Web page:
Thousands of miners protested in Sarajevo at the end of November against possible closures of coal mines in the country and for better salaries. Bosnia, which is largely dependent on coal to produce electricity, announced plans to decarbonise the energy system by 2050. The state-owned Elektroprivreda BiH power company, which employs about 7.000 workers, has already announced a restructuring plan that foresees the retirement of 419 miners already this year. Elektroprivreda recently decided to slash the basic wage for miners, provoking their rage. After two days of protests in Sarajevo, the miners announced that they will stop extracting lignite, forcing Elektroprivreda to switch off two units temporarily due to a lack of coal.
Radio Free Europe, Euractiv, Bne Intellinews
Kosovo and Albania’s PMs in favour of unification 
Both Albanian and Kosovo Prime Ministers said they would vote in favour of the unification of Kosovo and Albania in a referendum, causing rage and concerns in Serbia. “If they ask me about the hypothesis of a possible peaceful referendum on the unification of Albania and Kosovo, I would (…) say that I would vote in favour of it,” Tirana’s Prime Minister Rama said, adding that “this will happen one day.” Previously, also PM Kurti said he would vote for unification with Albania if such a referendum is conducted peacefully and democratically. Kurti’s statements are “another stone in undermining the foundations of regional stability and security,” Serbian Prime Minister Ana Brnabic replied, while the positions of Rama were condemned by President Vucic.
Euronews Albania, Exit

Monthly Analysis


One of the most significant lithium mining projects globally, strongly supported by the government in Belgrade, might be leading Serbia, one of the key countries in the Balkans, towards a significant period of destabilization and turmoil. Street protests were already held in the country in November and new demonstrations are planned for December.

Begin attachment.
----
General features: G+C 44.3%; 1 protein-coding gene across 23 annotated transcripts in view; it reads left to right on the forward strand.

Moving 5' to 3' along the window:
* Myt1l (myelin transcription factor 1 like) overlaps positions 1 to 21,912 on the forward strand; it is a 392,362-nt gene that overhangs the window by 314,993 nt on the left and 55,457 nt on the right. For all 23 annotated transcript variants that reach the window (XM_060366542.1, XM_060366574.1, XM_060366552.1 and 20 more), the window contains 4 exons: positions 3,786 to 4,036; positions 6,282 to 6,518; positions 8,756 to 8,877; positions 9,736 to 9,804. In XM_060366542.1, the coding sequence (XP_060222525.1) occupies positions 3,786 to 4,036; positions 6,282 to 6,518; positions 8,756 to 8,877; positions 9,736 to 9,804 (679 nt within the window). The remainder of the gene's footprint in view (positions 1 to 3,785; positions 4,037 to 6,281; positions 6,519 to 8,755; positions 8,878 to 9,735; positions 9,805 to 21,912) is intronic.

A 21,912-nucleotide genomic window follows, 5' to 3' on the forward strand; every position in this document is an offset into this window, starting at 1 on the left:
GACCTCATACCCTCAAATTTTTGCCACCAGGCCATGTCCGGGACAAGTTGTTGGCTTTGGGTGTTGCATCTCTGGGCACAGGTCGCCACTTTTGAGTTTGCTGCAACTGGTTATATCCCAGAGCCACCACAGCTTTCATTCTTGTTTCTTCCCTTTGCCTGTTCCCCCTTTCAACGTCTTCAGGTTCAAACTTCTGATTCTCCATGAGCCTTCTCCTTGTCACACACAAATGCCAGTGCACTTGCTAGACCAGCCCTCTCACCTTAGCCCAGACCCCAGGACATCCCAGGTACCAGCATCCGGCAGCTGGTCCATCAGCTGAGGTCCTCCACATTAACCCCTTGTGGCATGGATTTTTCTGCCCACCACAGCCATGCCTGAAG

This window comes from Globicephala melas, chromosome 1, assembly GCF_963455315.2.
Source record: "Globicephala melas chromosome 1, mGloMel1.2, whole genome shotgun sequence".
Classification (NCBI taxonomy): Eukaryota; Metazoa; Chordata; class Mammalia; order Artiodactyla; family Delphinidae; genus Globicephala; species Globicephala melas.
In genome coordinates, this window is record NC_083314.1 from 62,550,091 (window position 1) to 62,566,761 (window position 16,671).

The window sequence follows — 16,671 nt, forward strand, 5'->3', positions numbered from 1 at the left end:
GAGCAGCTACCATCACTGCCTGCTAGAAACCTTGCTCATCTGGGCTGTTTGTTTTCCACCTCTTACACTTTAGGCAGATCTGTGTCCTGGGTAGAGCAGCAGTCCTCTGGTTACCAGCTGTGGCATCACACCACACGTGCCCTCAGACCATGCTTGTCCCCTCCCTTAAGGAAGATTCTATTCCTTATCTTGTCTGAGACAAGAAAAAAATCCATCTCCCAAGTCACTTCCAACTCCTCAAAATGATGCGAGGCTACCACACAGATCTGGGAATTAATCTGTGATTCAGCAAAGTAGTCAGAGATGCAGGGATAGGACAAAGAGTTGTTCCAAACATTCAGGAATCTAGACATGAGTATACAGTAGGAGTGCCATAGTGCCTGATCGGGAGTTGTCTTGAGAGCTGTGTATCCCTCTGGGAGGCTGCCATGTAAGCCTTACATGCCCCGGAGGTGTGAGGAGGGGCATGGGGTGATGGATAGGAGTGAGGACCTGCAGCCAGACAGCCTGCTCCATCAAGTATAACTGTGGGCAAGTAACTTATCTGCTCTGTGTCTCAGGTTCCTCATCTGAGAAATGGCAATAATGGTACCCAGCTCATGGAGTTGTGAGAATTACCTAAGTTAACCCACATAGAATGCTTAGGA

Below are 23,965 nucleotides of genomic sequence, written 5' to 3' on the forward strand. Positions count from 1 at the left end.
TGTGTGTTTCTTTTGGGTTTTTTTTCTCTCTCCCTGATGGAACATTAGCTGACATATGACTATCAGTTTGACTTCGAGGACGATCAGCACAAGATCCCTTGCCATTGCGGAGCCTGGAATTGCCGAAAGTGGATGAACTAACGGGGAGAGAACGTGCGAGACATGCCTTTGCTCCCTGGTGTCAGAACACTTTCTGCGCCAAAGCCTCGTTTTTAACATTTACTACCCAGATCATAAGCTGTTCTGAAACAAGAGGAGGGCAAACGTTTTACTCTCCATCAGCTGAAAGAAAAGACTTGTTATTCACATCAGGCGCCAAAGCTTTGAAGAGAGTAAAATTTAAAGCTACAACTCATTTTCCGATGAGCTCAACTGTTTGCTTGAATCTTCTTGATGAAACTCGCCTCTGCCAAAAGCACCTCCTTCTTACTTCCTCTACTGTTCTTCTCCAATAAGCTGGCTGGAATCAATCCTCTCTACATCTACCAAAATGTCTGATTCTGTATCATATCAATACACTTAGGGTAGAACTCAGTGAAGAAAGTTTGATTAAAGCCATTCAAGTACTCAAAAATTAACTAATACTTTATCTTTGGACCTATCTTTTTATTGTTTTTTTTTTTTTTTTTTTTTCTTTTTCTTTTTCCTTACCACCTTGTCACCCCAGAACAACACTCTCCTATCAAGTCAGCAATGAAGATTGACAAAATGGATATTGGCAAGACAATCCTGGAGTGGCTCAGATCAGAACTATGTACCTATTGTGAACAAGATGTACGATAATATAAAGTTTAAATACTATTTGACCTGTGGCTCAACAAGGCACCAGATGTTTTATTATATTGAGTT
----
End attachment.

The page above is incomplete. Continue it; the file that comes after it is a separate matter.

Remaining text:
Environmental organizations, civil society groups, activists and opposition parties are protesting against a major investment of the mining giant Rio Tinto near Loznica, in western Serbia. Rio Tinto, a mining company with a reputation for causing serious environmental damage in different parts of the world, is planning to invest more than two billion euros in the so-called “Jadar Project” in Serbia. The project is named after “jadarite”, a mineral Rio Tinto discovered in Serbia in 2004.
According to the company, Jadar would produce battery-grade lithium carbonate, crucial for producing batteries for electric vehicles and storing renewable energy, and borates, increasingly needed for wind turbines and solar panels. The Jadar project is expected to become operative by 2026, subject to receiving all relevant state approvals, environmental permits and licenses. The development would include the realization of an underground mine that would produce 58.000 tonnes of lithium carbonate, 160.000 tonnes of boric acid and 255.000 tonnes of sodium sulphate. The company said the project would create thousands of jobs both during construction and during the exploitation of the future mine, one of the largest planned in Europe. “We are committed to upholding the highest environmental standards and building sustainable futures for the communities we operate in,” Rio Tinto assured.
However, experts and environmental activists in Serbia claim that the Jadar mine will destroy farmland, animal life and precious rivers, without significantly contributing to the economic development of the country. The Jadar project could negatively affect the lives of more than 19.000 people in the Loznica area only and destroy highly fertile land, they said. A massive toxic tailing is also planned in the valley between the Jadar and the Korenita rivers, allegedly putting at risk the basins of Drina and Sava rivers, from which about 2,5 million people in Serbia are supplied with water.